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Durham University

Department of Geography

Departmental Research Projects

Publication details

Bateman, Mark D., Evans, David J. A., Roberts, David H., Medialdea, Alicia, Ely, Jeremy & Clark, Chris D. The timing and consequences of the blockage of the Humber Gap by the last British−Irish Ice Sheet. Boreas. 2018;47:41-61.

Author(s) from Durham


The eastern England terrestrial glacial sequences are critical to the spatial and temporal reconstruction of the last British−Irish Ice sheet (BIIS). Understanding glacial behaviour in the area of the Humber Gap is key as its blockage by ice created extensive proglacial lakes. This paper maps the glacial geomorphology of the Humber Gap region to establish for the first time the extent and thickness of the North Sea Lobe (NSL) of the BIIS. Findings establish the westerly maximal limit of the NSL. Ten new luminescence ages from across the region show the initial Skipsea Till advance to the maximal limits occurred regionally at c. 21.6 ka (Stage 1) and retreated off-shore c. 18 ka (Stage 2). Punctuated retreat is evident in the south of the region whilst to the immediate north retreat was initially rapid before a series of near synchronous ice advances (including the Withernsea Till advance) occurred at c. 16.8 ka (Stage 3). Full withdrawal of BIIS ice occurred prior to c. 15 ka (Stage 4). Geomorphic mapping and stratigraphy confirms the existence of a proto Lake Humber prior to Stage 1, which persisted to Stage 3 expanding eastward as the NSL ice retreated. It appears that proglacial lakes formed wherever the NSL encountered low topography and reverse gradients during both phases of both advance and retreat. These lakes may in part help explain the dynamism of parts of the NSL, as they initiated ice draw down and associated streaming/surging. The above record of ice-dammed lakes provides an analogue for now off-shore parts of the BIIS where it advanced as a number of asynchronous lowland lobes.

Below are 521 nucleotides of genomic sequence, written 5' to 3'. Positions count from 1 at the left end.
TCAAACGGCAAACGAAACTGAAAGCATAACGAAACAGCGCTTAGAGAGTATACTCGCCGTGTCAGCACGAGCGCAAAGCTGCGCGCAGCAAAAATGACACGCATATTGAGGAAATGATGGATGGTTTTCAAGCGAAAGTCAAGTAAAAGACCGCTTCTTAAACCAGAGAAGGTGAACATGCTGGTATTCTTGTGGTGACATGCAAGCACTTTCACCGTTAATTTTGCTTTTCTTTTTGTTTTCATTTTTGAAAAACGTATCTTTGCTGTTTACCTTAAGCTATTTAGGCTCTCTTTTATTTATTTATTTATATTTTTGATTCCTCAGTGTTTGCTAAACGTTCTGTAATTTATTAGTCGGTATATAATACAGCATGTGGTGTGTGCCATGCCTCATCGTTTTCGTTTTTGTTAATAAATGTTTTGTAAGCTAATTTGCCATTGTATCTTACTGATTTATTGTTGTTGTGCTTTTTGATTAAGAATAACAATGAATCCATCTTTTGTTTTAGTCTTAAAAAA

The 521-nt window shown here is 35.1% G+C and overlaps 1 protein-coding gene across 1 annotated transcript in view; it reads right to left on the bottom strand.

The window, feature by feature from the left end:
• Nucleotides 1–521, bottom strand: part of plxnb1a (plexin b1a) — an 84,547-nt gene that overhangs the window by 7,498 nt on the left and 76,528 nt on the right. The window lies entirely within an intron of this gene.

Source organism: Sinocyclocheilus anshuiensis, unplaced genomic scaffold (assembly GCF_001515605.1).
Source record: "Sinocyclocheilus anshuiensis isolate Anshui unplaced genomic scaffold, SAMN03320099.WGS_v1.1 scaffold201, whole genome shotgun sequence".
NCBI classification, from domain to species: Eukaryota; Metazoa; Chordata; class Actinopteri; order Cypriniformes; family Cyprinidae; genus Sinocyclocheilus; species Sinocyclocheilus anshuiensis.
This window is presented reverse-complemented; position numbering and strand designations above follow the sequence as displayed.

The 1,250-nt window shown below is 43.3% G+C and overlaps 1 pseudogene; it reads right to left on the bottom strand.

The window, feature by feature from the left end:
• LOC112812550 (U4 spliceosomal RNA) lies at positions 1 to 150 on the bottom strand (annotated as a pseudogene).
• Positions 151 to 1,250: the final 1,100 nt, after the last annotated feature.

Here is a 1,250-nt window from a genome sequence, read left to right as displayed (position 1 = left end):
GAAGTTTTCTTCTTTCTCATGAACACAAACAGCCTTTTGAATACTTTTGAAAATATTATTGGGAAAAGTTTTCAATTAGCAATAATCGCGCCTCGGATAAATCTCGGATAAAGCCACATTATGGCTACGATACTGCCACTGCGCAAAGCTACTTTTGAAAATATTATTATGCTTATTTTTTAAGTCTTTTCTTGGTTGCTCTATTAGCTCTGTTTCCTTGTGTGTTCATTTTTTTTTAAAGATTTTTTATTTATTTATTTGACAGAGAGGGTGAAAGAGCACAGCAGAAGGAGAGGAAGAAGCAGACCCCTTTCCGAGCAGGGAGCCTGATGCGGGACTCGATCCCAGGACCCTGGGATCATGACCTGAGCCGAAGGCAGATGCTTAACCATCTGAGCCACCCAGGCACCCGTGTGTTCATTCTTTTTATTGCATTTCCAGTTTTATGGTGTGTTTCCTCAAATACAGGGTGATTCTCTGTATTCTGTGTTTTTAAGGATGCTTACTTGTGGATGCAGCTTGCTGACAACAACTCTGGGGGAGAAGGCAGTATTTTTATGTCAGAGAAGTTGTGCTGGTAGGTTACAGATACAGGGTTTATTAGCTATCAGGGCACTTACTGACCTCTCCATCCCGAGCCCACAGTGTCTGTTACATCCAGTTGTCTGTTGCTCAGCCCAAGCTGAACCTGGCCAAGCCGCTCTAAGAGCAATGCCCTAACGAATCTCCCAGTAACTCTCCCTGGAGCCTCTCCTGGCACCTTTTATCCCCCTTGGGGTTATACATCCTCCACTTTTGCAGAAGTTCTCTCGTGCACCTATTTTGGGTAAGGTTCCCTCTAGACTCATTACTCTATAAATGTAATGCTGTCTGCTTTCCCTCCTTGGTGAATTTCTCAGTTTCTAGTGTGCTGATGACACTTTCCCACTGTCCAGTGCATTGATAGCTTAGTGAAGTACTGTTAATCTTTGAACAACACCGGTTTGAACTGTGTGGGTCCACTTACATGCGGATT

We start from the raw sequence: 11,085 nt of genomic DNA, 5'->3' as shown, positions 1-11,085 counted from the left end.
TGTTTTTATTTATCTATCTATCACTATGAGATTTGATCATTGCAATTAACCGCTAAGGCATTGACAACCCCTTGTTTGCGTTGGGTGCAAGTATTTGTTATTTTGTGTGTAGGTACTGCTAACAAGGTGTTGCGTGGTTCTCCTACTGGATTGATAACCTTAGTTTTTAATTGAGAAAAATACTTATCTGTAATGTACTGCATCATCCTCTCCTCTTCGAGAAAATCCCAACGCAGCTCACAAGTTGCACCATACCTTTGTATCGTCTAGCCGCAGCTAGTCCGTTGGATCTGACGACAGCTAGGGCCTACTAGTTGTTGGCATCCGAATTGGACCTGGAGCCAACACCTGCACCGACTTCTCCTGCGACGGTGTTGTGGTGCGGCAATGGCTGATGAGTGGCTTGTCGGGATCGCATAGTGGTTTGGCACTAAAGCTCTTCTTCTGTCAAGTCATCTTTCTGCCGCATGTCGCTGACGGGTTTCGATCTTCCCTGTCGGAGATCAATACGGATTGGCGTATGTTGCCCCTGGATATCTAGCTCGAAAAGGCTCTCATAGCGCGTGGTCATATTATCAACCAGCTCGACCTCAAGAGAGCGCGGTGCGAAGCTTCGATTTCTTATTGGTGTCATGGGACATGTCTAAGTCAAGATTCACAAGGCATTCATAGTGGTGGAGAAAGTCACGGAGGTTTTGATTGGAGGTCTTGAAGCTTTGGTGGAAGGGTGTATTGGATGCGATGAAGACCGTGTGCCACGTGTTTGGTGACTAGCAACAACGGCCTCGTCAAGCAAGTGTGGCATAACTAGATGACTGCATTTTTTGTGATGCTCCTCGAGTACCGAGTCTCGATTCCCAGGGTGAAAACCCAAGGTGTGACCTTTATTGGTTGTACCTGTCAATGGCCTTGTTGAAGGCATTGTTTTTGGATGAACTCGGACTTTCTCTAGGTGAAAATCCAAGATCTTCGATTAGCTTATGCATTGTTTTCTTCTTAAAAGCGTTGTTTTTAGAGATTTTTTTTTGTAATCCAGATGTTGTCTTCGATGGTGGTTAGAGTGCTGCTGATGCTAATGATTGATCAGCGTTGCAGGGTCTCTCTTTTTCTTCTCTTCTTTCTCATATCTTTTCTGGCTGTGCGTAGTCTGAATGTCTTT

Department of Geography